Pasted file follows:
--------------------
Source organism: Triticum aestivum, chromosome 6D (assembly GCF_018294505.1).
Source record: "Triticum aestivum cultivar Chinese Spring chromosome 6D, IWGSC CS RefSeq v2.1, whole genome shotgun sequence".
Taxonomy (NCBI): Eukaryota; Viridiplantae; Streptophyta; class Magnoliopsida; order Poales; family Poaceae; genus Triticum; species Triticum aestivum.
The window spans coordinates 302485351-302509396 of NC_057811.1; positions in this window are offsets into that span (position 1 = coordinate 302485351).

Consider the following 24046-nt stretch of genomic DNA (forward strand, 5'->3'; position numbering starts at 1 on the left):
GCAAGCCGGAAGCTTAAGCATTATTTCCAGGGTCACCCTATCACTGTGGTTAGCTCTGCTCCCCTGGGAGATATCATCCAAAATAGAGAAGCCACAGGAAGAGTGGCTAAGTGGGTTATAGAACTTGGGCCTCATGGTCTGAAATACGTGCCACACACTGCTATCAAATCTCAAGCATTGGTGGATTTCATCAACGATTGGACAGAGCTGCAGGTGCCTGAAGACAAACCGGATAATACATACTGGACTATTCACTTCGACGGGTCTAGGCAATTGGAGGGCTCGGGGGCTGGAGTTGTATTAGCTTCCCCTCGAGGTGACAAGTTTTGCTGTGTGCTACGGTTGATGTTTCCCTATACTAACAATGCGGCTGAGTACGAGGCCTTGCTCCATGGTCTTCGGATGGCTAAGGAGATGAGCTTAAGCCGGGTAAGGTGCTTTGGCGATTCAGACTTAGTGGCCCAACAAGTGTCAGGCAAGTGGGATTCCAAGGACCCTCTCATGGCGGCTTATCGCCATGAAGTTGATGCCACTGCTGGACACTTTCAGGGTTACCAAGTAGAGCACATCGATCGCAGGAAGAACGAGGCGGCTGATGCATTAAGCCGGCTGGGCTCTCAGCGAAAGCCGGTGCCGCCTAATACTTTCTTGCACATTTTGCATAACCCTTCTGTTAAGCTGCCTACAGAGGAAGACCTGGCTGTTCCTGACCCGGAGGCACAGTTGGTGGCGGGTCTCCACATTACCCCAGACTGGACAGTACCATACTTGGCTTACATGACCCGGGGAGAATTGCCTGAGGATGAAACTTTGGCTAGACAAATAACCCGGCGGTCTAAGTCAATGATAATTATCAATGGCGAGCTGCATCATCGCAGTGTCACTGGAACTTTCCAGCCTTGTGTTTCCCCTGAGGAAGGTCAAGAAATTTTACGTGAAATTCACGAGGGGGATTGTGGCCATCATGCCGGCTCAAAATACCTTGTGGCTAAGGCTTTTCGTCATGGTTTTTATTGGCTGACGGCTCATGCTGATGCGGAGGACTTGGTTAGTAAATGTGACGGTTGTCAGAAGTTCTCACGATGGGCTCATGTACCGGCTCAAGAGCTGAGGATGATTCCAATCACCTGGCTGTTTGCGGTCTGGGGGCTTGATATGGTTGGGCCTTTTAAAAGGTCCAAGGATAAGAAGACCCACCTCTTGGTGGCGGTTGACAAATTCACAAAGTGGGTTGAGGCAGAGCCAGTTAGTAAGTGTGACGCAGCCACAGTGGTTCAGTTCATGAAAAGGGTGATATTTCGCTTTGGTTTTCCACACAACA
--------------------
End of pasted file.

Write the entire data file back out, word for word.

Source organism: Triticum aestivum, chromosome 6D (assembly GCF_018294505.1).
Source record: "Triticum aestivum cultivar Chinese Spring chromosome 6D, IWGSC CS RefSeq v2.1, whole genome shotgun sequence".
Taxonomy (NCBI): Eukaryota; Viridiplantae; Streptophyta; class Magnoliopsida; order Poales; family Poaceae; genus Triticum; species Triticum aestivum.
The window spans coordinates 302485351-302509396 of NC_057811.1; positions in this window are offsets into that span (position 1 = coordinate 302485351).

Consider the following 24046-nt stretch of genomic DNA (forward strand, 5'->3'; position numbering starts at 1 on the left):
GCAAGCCGGAAGCTTAAGCATTATTTCCAGGGTCACCCTATCACTGTGGTTAGCTCTGCTCCCCTGGGAGATATCATCCAAAATAGAGAAGCCACAGGAAGAGTGGCTAAGTGGGTTATAGAACTTGGGCCTCATGGTCTGAAATACGTGCCACACACTGCTATCAAATCTCAAGCATTGGTGGATTTCATCAACGATTGGACAGAGCTGCAGGTGCCTGAAGACAAACCGGATAATACATACTGGACTATTCACTTCGACGGGTCTAGGCAATTGGAGGGCTCGGGGGCTGGAGTTGTATTAGCTTCCCCTCGAGGTGACAAGTTTTGCTGTGTGCTACGGTTGATGTTTCCCTATACTAACAATGCGGCTGAGTACGAGGCCTTGCTCCATGGTCTTCGGATGGCTAAGGAGATGAGCTTAAGCCGGGTAAGGTGCTTTGGCGATTCAGACTTAGTGGCCCAACAAGTGTCAGGCAAGTGGGATTCCAAGGACCCTCTCATGGCGGCTTATCGCCATGAAGTTGATGCCACTGCTGGACACTTTCAGGGTTACCAAGTAGAGCACATCGATCGCAGGAAGAACGAGGCGGCTGATGCATTAAGCCGGCTGGGCTCTCAGCGAAAGCCGGTGCCGCCTAATACTTTCTTGCACATTTTGCATAACCCTTCTGTTAAGCTGCCTACAGAGGAAGACCTGGCTGTTCCTGACCCGGAGGCACAGTTGGTGGCGGGTCTCCACATTACCCCAGACTGGACAGTACCATACTTGGCTTACATGACCCGGGGAGAATTGCCTGAGGATGAAACTTTGGCTAGACAAATAACCCGGCGGTCTAAGTCAATGATAATTATCAATGGCGAGCTGCATCATCGCAGTGTCACTGGAACTTTCCAGCCTTGTGTTTCCCCTGAGGAAGGTCAAGAAATTTTACGTGAAATTCACGAGGGGGATTGTGGCCATCATGCCGGCTCAAAATACCTTGTGGCTAAGGCTTTTCGTCATGGTTTTTATTGGCTGACGGCTCATGCTGATGCGGAGGACTTGGTTAGTAAATGTGACGGTTGTCAGAAGTTCTCACGATGGGCTCATGTACCGGCTCAAGAGCTGAGGATGATTCCAATCACCTGGCTGTTTGCGGTCTGGGGGCTTGATATGGTTGGGCCTTTTAAAAGGTCCAAGGATAAGAAGACCCACCTCTTGGTGGCGGTTGACAAATTCACAAAGTGGGTTGAGGCAGAGCCAGTTAGTAAGTGTGACGCAGCCACAGTGGTTCAGTTCATGAAAAGGGTGATATTTCGCTTTGGTTTTCCACACAACA